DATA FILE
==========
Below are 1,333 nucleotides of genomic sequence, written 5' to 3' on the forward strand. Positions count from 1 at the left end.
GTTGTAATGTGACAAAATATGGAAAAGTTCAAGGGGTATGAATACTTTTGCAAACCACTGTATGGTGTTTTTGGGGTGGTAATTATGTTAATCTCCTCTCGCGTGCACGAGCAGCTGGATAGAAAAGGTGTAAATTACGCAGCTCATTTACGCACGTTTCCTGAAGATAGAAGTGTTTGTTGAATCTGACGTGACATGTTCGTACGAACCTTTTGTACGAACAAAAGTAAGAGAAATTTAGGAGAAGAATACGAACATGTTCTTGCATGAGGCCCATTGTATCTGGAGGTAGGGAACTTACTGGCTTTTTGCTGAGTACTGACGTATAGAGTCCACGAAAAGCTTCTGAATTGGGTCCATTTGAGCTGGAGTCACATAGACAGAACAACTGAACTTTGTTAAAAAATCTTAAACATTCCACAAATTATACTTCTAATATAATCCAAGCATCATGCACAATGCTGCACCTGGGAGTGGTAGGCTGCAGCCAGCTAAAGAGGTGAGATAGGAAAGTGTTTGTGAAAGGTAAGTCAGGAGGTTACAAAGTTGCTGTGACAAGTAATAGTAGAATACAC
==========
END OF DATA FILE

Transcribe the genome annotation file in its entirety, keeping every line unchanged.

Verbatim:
Below are 1,333 nucleotides of genomic sequence, written 5' to 3' on the forward strand. Positions count from 1 at the left end.
GTTGTAATGTGACAAAATATGGAAAAGTTCAAGGGGTATGAATACTTTTGCAAACCACTGTATGGTGTTTTTGGGGTGGTAATTATGTTAATCTCCTCTCGCGTGCACGAGCAGCTGGATAGAAAAGGTGTAAATTACGCAGCTCATTTACGCACGTTTCCTGAAGATAGAAGTGTTTGTTGAATCTGACGTGACATGTTCGTACGAACCTTTTGTACGAACAAAAGTAAGAGAAATTTAGGAGAAGAATACGAACATGTTCTTGCATGAGGCCCATTGTATCTGGAGGTAGGGAACTTACTGGCTTTTTGCTGAGTACTGACGTATAGAGTCCACGAAAAGCTTCTGAATTGGGTCCATTTGAGCTGGAGTCACATAGACAGAACAACTGAACTTTGTTAAAAAATCTTAAACATTCCACAAATTATACTTCTAATATAATCCAAGCATCATGCACAATGCTGCACCTGGGAGTGGTAGGCTGCAGCCAGCTAAAGAGGTGAGATAGGAAAGTGTTTGTGAAAGGTAAGTCAGGAGGTTACAAAGTTGCTGTGACAAGTAATAGTAGAATACAC